• Canary Island Date Palm
The Canary Island date palm is an ornamental palm tree. Its massive size gives this tree a grandiose appearance. It can grow up to sixty feet tall. The incredibly thick trunk has a diamond pattern on it. The crown of the Canary Island date palm boasts more than fifty leaves. The leaves are between a foot and a foot and a half long. As the name implies, this palm tree was imported from the Canary Islands.
Canary date palms are at the right in the photo.
• Windmill Palm
The windmill palm usually grows to be about twenty-five feet tall; however, specimens have been found as tall as forty feet. The fronds are between two and three feet in length with dark green leaflets. Windmill Palms can survive in the cold all the way down to five degrees.
Windmill palms are to the left in the photo.
• Sago Palm
The Sago Palm is technically not a palm at all but a cycad. They are actually prehistoric trees. Fossils of this specimen have been dug up all over the world. They can grow to ten to twelve feet high with an eight to twelve feet spread; however, it can take up to fifty years for the tree to reach this size. The leaves are about four feet long and dark green in color. The sago palm prefers sandy soil that drains well.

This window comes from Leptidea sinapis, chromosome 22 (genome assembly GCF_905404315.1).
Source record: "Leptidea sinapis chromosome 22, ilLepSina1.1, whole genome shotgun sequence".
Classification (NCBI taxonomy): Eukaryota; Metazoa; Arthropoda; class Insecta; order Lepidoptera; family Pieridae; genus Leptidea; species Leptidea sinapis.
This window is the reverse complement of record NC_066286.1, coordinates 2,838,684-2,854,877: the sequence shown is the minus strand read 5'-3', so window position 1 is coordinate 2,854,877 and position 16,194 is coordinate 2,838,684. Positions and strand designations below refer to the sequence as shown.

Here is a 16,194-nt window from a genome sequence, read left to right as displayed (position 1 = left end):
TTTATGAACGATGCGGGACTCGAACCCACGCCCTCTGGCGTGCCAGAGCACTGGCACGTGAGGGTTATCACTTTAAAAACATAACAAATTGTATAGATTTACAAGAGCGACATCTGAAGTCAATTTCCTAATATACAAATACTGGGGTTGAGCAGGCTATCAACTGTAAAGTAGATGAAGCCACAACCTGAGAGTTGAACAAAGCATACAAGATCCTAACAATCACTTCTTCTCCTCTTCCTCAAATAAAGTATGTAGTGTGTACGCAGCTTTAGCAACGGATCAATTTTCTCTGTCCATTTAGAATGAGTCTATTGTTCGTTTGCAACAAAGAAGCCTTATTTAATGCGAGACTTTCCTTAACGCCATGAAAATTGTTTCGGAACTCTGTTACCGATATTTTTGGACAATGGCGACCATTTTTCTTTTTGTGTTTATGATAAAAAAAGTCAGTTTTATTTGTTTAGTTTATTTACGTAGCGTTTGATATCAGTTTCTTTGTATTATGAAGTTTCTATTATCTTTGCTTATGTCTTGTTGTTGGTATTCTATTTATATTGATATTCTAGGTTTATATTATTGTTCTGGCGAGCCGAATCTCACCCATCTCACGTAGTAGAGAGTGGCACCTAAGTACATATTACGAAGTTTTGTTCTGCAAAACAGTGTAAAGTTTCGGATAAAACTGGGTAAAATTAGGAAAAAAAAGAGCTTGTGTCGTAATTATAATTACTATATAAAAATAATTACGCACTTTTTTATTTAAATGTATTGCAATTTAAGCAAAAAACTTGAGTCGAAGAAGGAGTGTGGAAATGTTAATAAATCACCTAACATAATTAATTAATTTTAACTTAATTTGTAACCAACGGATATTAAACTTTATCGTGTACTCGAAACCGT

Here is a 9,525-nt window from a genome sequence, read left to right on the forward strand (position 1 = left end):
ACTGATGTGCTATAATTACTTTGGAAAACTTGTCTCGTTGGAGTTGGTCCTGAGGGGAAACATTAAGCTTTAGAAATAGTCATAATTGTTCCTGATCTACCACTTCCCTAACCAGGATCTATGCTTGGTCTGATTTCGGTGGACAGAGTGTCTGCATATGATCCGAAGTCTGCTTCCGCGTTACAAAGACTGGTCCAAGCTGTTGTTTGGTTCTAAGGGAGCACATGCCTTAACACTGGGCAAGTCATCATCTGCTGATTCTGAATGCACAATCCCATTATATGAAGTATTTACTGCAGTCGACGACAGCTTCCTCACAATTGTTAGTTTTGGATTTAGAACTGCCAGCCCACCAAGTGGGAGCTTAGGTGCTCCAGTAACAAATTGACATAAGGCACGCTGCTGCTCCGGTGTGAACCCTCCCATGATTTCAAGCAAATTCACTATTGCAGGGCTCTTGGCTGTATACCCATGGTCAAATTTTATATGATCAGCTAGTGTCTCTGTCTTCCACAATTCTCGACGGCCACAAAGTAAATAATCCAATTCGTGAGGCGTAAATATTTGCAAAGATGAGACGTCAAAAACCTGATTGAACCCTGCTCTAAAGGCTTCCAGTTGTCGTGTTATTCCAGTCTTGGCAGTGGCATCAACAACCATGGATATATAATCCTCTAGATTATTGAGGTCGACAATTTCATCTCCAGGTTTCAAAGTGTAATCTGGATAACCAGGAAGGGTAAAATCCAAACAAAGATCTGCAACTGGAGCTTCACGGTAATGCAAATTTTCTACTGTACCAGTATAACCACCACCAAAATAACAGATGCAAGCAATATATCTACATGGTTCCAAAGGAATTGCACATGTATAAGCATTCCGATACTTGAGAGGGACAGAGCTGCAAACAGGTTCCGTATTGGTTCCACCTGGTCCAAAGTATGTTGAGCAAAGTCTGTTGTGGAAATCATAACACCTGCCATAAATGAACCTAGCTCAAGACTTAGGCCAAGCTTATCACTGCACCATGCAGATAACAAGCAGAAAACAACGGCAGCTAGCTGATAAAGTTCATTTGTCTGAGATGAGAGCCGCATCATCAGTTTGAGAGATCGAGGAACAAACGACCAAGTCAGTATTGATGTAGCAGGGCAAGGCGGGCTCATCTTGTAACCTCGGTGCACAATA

Sago palms are in the foreground of the photo above.
• Washingtonian Palm (Mexican Fan Palm)
The Washingtonian palm grow very tall, sometimes exceeding one hundred and twenty feet, though most that you will see will be no taller than forty feet. The trunk is thinner than most other varieties of fan palms. The Washingtonian palm’s fronds are a deep shade of green. They require a fair amount of maintenance and need to be trimmed annually. This palm tree is indigenous to the southern half of Baja California and northern parts of Mexico.
• Pindo Palm
The pindo palm is one of the smaller palm trees as it only grows to about twenty feet tall. The bright green fronds have a feather-like appearance. The spring flowers eventually grow into orange fruits that resemble dates. The fruits are edible either fresh or as a jelly. They are native to South America where the fruit’s flesh is smashed and mixed with alcohol for a flavorful drink!
• Sabal Palmetto (Cabbage Palm)
The sabal palmetto palm usually grows to be fifty to sixty feet tall and the trunk can be as much as two feet around. The fronds are between five and six feet long and each has approximately fifty leaflets on it. The pale yellow flowers develop into black fruits. The fruit is a good food source for birds and other wildlife. The sabal palmetto does well in salty conditions near the water.
• Saw Palmetto
The saw palmetto is native to the Alabama Gulf Coast. It is a small fan palm that only grows between three and six feet tall. They usually grow in clumps and prefer the sandy soil of coastal areas or pine forests. The center of the frond has sharp spines that can easily tear your skin open. This shaft supports about twenty leaflets.
• Needle Palm